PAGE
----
|11-23-2009, 02:48 AM||#1|
Bearded Beast of Duloc
Join Date: Jul 2009
Training Exp: 20+ years
Training Type: Powerbuilding
Fav Exercise: Deadlift
Fav Supp: Butter
Fullbody vs. Splits
This is a re-print of my post at BB.com on the topic of fullbodies vs. splits.
I've had this conversation with Glwanabe, and I will bring it out in the open for others to respond to.
I am very familiar with Casey's work and articles. I trained "in the dark" for about 18 years, meaning that I developed my own training methodologies prior to the Internet era, and they were not based on books or scientific studies. My methodologies, for the most part, aligned with Casey's thinking in this article.
I trained no more then one hour. I used only heavy compound lifts. I trained 4 days a week. I lived for progression, and never found a need for "muscle confusions" and program and exercise rotation. And I rarely did more then 9 sets per muscle per week. I also did very little direct work for biceps, triceps and calves. Of course, these beliefs are not exactly Casey's, but they are closer to Casey's beliefs then they are to Weider's.
So, needless to say, when I read Casey's articles, I become very enamored with his thinking. But where we diverge is at training splits, and I'll explain why.
I was a classic hardgainer entering college. I had trained for 3 years, and was very active as a teen, but I was about 145 pounds and very weak. I couldn't bench more then 95 for reps. Then I discovered squats and the school cafeteria, and the rest was history.
I have never trained full body. Not for any reason other then I never knew people trained full body. Until about 5 years ago. With all this said, here's why I diverge with Casey at splits.
Casey has stated in one of his articles that muscle gains for a natural tend to average around 16 pounds in the first year of serious training, and they are cut in half each year thereafter. So a full body trainee "might" gain as such:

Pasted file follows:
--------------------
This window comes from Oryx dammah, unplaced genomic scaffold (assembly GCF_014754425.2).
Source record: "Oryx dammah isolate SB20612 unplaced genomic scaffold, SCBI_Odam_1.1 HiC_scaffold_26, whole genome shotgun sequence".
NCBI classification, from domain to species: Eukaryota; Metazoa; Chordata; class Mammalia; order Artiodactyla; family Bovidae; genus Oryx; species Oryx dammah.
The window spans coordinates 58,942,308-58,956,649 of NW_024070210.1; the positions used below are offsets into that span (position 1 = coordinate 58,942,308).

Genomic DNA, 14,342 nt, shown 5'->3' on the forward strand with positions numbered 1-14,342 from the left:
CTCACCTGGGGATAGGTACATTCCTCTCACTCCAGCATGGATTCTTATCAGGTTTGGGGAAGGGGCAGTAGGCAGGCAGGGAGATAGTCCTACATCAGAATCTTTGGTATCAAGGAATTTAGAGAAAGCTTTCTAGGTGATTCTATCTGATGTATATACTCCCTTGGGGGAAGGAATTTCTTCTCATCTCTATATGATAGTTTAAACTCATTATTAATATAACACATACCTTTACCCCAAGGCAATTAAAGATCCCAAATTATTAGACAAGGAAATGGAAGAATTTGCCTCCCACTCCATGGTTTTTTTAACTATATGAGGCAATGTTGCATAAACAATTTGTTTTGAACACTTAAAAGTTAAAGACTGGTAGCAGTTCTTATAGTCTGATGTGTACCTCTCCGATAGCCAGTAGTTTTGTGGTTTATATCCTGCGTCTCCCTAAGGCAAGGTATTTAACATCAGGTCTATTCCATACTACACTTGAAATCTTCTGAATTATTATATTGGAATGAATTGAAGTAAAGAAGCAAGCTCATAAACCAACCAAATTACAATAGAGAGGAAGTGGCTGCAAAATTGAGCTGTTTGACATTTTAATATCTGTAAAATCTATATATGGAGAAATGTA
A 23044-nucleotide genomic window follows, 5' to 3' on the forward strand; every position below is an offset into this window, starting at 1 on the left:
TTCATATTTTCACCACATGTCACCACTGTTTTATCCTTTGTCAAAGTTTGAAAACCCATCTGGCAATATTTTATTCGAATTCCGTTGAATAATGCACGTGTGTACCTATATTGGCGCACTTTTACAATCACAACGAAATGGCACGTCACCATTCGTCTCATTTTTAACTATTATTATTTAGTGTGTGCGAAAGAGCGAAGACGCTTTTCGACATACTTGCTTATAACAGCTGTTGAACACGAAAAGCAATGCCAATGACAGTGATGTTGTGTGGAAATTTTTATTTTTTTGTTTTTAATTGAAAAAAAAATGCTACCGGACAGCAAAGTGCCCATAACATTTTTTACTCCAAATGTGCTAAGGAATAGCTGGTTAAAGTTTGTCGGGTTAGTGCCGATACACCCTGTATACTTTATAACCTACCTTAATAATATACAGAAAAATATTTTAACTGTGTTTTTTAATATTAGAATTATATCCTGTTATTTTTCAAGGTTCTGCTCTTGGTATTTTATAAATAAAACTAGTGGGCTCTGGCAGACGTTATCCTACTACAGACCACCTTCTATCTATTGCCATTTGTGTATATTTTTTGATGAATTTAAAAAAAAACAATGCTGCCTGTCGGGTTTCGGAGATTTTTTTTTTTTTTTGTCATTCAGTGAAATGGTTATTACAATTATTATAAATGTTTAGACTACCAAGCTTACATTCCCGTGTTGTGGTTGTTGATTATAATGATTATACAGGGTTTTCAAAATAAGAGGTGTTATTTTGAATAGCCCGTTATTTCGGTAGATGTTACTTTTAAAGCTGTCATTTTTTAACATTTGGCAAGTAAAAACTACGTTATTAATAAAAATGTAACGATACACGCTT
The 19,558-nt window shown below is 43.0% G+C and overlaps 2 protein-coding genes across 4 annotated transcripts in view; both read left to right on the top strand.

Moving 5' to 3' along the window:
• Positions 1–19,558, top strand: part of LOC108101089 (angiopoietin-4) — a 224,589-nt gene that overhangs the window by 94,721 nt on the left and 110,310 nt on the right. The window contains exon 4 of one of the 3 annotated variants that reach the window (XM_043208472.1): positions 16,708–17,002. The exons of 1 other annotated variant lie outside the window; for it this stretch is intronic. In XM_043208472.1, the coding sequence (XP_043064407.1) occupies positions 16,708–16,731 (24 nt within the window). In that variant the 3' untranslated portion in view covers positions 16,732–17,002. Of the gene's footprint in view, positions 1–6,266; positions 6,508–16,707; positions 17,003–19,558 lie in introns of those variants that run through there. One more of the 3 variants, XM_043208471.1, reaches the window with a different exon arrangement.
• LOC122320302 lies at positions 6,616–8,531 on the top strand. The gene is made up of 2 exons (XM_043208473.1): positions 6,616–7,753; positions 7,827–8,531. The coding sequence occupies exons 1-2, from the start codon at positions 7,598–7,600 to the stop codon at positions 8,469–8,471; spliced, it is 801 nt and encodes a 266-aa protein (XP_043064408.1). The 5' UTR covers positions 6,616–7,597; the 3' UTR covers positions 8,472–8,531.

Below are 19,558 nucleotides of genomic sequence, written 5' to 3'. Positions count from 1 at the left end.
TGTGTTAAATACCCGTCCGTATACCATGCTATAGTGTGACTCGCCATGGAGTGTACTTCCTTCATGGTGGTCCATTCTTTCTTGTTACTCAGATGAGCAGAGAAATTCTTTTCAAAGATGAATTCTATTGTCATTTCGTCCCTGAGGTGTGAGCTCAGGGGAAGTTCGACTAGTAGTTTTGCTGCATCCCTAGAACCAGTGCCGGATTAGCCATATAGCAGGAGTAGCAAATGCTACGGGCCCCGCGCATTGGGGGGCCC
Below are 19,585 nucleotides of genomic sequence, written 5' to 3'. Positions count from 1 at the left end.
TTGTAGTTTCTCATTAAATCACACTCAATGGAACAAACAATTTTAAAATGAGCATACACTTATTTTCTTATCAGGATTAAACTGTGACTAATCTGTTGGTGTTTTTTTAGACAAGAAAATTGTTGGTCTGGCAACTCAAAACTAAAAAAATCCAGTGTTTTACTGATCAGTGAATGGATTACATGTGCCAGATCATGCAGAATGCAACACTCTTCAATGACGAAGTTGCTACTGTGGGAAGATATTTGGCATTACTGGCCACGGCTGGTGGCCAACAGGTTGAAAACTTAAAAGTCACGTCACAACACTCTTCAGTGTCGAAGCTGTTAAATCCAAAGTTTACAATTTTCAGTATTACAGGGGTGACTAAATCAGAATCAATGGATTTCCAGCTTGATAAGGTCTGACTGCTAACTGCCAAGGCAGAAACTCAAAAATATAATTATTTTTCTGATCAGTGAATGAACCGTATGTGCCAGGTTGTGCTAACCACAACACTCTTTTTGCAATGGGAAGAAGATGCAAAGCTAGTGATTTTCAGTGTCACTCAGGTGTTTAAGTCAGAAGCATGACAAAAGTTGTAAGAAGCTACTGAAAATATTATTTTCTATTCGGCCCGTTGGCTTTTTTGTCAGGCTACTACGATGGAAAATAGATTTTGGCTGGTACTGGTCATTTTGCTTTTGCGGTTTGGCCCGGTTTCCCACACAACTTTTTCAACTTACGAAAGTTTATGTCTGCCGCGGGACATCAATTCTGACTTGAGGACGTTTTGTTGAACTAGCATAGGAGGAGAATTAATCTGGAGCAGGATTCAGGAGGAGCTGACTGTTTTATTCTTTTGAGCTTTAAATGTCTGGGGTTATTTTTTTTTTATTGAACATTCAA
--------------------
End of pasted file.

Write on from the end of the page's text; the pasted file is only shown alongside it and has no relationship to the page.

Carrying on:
Year 1 = 16 pounds
Year 2 = 8 pounds
Year 3 = 4 pounds
Year 4 = 2 pounds
Year 5+ = 1 pound
In my experience, this is dead on. I made most of my gains in my first two years. Also, Casey's work on natural muscular potential tells me my potential is around 178-182 pounds of lean mass. I have been around 178-179 for over 10 years, and haven't gained any additional muscle.
So, because natural trainees have natural muscle mass limits, a full body routine might be faster out of the gate for most, but a split will still be viable because there is a wall.
Take two trains leaving the station. Train A is the Full Body Express. Train B is the Weider Express. Train A is faster. Both trains will travel exactly 35 miles (or pounds of muscle mass gained).
Because the track is of limited length, and because Train A is faster, it will also start to slow sooner as it approaches the wall. All the while it's slowing, Train B is still traveling relatively faster because it's further from the wall.
The end game is this...Train A gets you there faster, but because the track is of limited length (or because of the nature of the muscle mass gain/year formula's "curve"), Train B starts to play catchup.
After 5 years or so, both trains are about at the same location, give or take a pound or two of muscle mass.
Why do I prefer Train B?